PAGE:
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Lauren Coughlin, Editor
10:17 am PST January 17, 2019

Rain is expected to subside by 1 p.m. Thursday, Jan. 17, but that does not mean that dangerous conditions cannot persist. 

“I think there’s concern that once the rain ends, people will think that the danger ends, but it doesn’t — it will go on for several days,” said David Katz, public information officer and operations leader for Malibu Search and Rescue. 

Malibu Search and Rescue crews were on scene last night, helping to direct traffic when a boulder struck a car on Malibu Canyon Road, injuring the driver. The lone reported injury has not been included in Los Angeles County’s official incident report, which only concerns the Woolsey Fire burn area.

Katz noted that another large boulder fell onto Stunt Road, between Mulholland Highway and Schueren Road in Calabasas, on Thursday morning. Los Angeles County Public Works shared an image of the boulder on social media and urged residents to report road hazards to (800) 675-4357.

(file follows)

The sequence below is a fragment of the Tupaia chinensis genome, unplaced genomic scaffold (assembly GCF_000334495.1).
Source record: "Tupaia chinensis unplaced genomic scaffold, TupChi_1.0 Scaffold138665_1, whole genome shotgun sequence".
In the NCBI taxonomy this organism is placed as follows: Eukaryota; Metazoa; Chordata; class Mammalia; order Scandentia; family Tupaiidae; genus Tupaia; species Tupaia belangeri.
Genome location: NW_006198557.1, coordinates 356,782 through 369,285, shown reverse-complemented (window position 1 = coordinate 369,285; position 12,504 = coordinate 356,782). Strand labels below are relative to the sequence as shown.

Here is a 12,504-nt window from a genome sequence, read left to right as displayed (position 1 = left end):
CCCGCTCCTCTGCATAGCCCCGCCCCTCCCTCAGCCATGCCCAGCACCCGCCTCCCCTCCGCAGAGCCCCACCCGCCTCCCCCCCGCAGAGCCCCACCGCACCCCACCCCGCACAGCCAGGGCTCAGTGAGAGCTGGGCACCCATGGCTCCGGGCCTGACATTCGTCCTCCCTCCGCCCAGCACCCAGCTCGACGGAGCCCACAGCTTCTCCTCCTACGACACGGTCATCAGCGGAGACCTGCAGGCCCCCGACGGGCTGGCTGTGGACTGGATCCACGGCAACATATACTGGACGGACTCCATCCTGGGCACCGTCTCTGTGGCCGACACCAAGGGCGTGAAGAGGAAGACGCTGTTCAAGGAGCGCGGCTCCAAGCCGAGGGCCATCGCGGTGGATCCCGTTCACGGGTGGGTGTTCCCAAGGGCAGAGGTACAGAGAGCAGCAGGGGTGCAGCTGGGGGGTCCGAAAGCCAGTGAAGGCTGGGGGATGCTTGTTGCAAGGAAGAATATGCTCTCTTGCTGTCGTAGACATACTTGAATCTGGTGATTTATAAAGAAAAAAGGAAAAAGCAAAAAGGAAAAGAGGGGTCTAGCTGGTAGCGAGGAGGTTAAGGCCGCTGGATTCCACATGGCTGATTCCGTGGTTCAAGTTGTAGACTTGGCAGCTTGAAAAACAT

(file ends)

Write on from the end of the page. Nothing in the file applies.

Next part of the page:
Later this morning, a 57-year-old female was transported to a nearby trauma center and was in critical condition after being struck by a falling boulder while hiking on Rambla Pacifico Street in Malibu.  

Katz urged drivers to avoid canyon roads if possible, adding that one-lane canyon roadways such as Malibu Canyon and Topanga Canyon roads present particular difficulties, as drivers have limited room to avoid debris. As of Thursday morning, Malibu Canyon was closed between Piuma Road and Civic Center Way, and Topanga was closed between PCH and Grandview.

“Slow down,” Katz urged. “Be cautious. If you see small rocks in the roadway, just pay attention. There may be rockfall coming.”

Throughout this week’s storms, Malibu Search and Rescue has had assistance from search and rescue teams from Sierra Madre, San Dimas, Santa Clarita, Antelope Valley and Montrose, Katz added.

“We have had people out 24/7 assisting with any rescue activity — which, thankfully, there has not been any — traffic collisions, looter suppression and basically checking areas that are possible areas for mudslides, debris flow and floods,” Katz said.